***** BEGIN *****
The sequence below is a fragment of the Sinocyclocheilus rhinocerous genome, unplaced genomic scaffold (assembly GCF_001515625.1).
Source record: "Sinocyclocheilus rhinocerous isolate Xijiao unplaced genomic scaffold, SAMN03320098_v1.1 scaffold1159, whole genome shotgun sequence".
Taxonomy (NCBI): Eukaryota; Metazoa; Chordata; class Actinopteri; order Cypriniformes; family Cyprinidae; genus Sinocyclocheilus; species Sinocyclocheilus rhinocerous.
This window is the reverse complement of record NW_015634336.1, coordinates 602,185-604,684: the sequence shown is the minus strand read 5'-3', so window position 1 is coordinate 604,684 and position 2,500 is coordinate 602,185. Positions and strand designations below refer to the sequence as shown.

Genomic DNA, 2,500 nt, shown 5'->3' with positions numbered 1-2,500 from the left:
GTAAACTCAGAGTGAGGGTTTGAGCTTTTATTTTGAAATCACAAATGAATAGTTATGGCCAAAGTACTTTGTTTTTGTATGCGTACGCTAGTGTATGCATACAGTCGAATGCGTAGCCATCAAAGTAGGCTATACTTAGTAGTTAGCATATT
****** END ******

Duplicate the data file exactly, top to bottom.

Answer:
The sequence below is a fragment of the Sinocyclocheilus rhinocerous genome, unplaced genomic scaffold (assembly GCF_001515625.1).
Source record: "Sinocyclocheilus rhinocerous isolate Xijiao unplaced genomic scaffold, SAMN03320098_v1.1 scaffold1159, whole genome shotgun sequence".
Taxonomy (NCBI): Eukaryota; Metazoa; Chordata; class Actinopteri; order Cypriniformes; family Cyprinidae; genus Sinocyclocheilus; species Sinocyclocheilus rhinocerous.
This window is the reverse complement of record NW_015634336.1, coordinates 602,185-604,684: the sequence shown is the minus strand read 5'-3', so window position 1 is coordinate 604,684 and position 2,500 is coordinate 602,185. Positions and strand designations below refer to the sequence as shown.

Genomic DNA, 2,500 nt, shown 5'->3' with positions numbered 1-2,500 from the left:
GTAAACTCAGAGTGAGGGTTTGAGCTTTTATTTTGAAATCACAAATGAATAGTTATGGCCAAAGTACTTTGTTTTTGTATGCGTACGCTAGTGTATGCATACAGTCGAATGCGTAGCCATCAAAGTAGGCTATACTTAGTAGTTAGCATATT